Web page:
Robert Goddard*, Maria Goeppert-Mayer
Citation: Goddard R, Goeppert-Mayer M (2023) An Empirical Investigation of Global Media Framing, COVID-19, and the Vaccination Debate. Global Media Journal, 21:59.
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Background: This study looked at how the COVID-19 vaccine has been framed in international media. Understanding the possible impact of international media outlets as producers of health messages during pandemics required consideration of the framing and media dependency theories.
Methods: To produce qualitative and quantitative data to address the research topics, content analysis was performed. While the quantitative data included statistical information about the frequency, viewership level, and types of news frames on issues of vaccination for COVID-19, the qualitative data offered rich descriptive data about the themes and types of news frames on issues of vaccination for COVID-19.
Results: This study's findings demonstrated that conflict and responsibility frames were the most common ones used to report on COVID-19 vaccination-related difficulties. The results of this analysis also showed that the primary media focus on the COVID-19 vaccination problem was vaccine safety.
Conclusion: In both wealthy and developing nations, health communication is supplied by the worldwide media. This study suggested that a global information campaign be led by the media to dispel myths, falsehoods, and misinformation regarding COVID-19 vaccination.
Health promotion, Health communication, COVID-19, Health literacy, Pandemic
The worldwide community's efforts to enhance human capital have been negatively impacted by the COVID-19 pandemic. According to the World Health Organization (WHO), COVID-19 is currently associated with an increase in fatalities across the globe. Researchers concur that COVID-19 is a severe health problem with detrimental snowball effects on the world's economies. The COVID-19 pandemic has devastated the health infrastructure and economic security of the majority of countries worldwide; it was noted in a similar vein. COVID-19 is a plaque that has thus adversely affected human existence. Additionally, the COVID-19 epidemic has a detrimental multiplier effect on several systems, industries, and institutions around the world [1, 2].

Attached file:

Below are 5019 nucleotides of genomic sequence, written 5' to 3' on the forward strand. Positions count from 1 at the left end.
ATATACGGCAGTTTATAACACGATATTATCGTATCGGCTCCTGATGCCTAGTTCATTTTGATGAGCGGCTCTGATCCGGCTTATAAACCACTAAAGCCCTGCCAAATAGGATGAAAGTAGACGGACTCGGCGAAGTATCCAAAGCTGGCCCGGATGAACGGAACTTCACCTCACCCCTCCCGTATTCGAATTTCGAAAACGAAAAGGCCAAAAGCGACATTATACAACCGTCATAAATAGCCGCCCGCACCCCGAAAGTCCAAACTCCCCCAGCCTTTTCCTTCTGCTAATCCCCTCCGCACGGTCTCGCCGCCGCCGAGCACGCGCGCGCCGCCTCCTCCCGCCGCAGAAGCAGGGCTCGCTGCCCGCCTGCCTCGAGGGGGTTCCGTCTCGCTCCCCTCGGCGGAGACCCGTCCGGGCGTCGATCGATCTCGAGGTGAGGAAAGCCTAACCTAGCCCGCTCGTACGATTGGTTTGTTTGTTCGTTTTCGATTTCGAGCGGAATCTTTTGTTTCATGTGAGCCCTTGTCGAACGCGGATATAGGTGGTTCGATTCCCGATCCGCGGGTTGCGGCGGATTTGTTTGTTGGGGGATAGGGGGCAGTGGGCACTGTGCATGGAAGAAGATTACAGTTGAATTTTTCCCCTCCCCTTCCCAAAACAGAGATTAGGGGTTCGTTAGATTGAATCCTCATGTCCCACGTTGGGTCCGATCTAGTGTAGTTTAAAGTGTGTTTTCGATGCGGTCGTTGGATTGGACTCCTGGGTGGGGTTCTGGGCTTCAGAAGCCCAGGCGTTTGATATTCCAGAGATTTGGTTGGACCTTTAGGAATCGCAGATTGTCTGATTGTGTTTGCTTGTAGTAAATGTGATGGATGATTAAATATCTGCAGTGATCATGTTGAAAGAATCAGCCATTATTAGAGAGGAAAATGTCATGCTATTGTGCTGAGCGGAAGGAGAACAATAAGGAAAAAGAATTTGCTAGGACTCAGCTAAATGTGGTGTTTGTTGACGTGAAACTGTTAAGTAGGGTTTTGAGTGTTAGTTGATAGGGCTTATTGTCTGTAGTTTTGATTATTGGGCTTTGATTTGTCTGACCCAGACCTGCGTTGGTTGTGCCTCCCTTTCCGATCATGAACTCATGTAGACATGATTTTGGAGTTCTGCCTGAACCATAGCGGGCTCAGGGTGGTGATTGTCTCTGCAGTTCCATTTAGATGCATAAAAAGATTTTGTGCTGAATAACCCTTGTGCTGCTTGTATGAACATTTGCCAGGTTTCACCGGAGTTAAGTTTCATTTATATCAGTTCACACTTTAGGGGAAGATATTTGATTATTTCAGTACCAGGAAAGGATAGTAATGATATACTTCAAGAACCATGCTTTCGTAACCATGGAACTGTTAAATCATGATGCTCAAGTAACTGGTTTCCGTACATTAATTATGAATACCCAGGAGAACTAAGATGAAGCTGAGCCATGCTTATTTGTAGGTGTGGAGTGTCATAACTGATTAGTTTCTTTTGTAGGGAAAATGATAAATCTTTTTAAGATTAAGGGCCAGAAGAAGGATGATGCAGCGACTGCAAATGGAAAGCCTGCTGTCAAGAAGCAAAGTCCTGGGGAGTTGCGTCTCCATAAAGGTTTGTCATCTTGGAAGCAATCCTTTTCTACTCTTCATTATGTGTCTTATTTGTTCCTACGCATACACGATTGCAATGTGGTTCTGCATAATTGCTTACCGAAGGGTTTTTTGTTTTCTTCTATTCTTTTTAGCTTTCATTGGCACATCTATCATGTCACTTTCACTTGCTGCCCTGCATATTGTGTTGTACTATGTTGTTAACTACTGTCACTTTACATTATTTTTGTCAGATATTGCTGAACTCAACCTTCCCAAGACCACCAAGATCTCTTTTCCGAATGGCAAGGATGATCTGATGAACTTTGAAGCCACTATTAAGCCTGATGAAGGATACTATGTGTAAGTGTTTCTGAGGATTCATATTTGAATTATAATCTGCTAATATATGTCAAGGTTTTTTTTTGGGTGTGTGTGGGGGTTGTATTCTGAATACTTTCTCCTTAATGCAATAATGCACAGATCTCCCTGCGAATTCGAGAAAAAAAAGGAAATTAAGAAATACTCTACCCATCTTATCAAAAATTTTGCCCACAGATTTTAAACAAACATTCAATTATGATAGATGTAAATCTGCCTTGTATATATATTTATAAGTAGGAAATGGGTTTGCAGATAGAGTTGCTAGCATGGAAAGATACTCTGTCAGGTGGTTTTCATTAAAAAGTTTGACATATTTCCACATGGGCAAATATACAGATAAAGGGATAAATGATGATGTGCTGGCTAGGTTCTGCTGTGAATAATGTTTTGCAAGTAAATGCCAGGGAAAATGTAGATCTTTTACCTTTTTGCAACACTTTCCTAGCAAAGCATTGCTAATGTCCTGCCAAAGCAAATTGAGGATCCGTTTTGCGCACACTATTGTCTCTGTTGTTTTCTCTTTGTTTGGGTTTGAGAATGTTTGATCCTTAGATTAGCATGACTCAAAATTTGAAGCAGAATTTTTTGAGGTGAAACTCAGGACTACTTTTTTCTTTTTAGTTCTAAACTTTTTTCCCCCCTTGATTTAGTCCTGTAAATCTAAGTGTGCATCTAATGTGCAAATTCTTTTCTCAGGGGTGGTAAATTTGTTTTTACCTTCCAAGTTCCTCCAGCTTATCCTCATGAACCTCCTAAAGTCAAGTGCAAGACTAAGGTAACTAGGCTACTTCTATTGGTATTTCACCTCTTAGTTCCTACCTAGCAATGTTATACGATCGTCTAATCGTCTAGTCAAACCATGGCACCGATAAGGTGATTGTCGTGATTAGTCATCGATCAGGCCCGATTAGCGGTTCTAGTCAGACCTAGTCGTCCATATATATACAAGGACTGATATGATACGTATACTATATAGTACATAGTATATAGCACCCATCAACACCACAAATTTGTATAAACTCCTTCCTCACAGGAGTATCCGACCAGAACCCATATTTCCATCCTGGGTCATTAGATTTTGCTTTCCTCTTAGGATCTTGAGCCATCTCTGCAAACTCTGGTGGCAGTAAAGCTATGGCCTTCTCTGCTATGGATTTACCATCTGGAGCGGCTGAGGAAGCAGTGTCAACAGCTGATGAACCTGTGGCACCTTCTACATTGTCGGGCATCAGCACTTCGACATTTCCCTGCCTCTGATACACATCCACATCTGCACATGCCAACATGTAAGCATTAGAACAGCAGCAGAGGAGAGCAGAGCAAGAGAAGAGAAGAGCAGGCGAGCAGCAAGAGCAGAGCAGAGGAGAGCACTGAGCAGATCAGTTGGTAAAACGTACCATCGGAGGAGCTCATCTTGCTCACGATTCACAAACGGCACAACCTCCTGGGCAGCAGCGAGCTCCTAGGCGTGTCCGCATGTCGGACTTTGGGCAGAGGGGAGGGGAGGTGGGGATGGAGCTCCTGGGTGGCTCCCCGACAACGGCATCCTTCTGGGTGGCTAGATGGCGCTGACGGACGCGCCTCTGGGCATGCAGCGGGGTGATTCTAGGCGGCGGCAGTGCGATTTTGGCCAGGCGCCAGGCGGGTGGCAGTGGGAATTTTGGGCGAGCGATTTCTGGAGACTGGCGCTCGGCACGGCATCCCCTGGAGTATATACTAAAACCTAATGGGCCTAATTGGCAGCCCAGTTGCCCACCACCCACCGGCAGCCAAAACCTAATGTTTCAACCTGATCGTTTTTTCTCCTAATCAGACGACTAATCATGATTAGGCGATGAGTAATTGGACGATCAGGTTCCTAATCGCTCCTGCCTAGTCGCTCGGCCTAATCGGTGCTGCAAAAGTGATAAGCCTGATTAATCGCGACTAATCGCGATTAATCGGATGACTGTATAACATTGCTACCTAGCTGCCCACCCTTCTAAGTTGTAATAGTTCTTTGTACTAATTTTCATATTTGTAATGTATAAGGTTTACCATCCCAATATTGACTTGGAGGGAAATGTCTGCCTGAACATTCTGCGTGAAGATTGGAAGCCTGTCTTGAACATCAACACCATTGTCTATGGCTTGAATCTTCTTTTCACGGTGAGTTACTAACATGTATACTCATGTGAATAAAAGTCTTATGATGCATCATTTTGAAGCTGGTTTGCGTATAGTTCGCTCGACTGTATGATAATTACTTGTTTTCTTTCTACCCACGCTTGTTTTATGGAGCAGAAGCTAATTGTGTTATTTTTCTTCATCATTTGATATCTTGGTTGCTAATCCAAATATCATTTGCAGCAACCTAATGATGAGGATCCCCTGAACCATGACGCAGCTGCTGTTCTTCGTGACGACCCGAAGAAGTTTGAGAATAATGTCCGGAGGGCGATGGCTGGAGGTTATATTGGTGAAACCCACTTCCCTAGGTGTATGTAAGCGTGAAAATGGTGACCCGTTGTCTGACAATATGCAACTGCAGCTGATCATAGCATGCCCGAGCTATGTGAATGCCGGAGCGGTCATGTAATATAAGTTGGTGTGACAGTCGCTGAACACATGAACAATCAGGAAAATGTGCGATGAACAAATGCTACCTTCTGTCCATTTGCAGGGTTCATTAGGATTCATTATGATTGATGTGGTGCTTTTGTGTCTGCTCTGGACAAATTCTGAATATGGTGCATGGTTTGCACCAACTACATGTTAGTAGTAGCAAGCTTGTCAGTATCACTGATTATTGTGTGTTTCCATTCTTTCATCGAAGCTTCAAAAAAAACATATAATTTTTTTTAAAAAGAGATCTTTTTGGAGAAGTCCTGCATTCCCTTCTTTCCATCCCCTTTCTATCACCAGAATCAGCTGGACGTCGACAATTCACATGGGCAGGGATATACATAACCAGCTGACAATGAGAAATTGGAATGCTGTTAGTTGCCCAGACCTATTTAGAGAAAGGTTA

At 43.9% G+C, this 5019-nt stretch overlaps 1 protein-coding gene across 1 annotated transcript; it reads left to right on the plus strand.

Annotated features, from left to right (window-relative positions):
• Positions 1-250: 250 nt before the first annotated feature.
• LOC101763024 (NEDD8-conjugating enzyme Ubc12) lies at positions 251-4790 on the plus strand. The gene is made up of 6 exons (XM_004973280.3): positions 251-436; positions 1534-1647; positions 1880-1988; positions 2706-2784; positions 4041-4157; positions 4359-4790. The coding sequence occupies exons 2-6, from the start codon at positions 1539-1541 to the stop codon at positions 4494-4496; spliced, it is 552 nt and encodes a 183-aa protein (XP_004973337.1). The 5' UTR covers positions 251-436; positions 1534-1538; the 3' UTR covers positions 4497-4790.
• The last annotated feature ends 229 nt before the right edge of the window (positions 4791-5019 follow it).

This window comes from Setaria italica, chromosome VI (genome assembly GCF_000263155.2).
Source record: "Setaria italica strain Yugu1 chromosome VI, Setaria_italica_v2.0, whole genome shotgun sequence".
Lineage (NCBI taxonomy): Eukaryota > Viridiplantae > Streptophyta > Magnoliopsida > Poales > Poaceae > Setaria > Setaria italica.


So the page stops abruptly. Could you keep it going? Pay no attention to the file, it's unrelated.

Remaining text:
Notably, a number of international health organisations, like the WHO and the Centers for Disease Control (CDC), have suggested vaccination as a primary health measure to stop the disease's spread. These organisations claimed that when a sizable portion of the global population has received vaccinations, the viral disease's spread can be stopped. Therefore, COVID-19 vaccinations will both lessen the pandemic and advance longterm health security in both developed and developing nations.
The effectiveness and safety of COVID-19 vaccinations has recently been the subject of numerous arguments and disputes. While some of these studies concentrated on the myths surrounding the vaccines, other investigations emphasised the effectiveness and significance of the vaccine . There are, however, few empirical investigations on how COVID-19 vaccine issues are framed in the global media.
In light of this, this study looked at how the COVID-19 vaccine debate has been framed in international media. This is crucial since it's necessary to produce qualitative and quantitative data on the many viewpoints on the vaccination debate. The importance and utility of this study is that it offers empirical data on the various viewpoints on problems impacting COVID-19 vaccination in developed and developing countries. Additionally, this study's uniqueness is consistent with Sustainable Development Goal 3.4, which highlights the significance of health literacy and information for infectious and viral diseases worldwide. The objectives of this study are to determine the types of global media framing on issues of vaccination for COVID-19, the audience level of global media framing, and to assess the recurrent themes of global media reports on issues of vaccination for COVID-19 .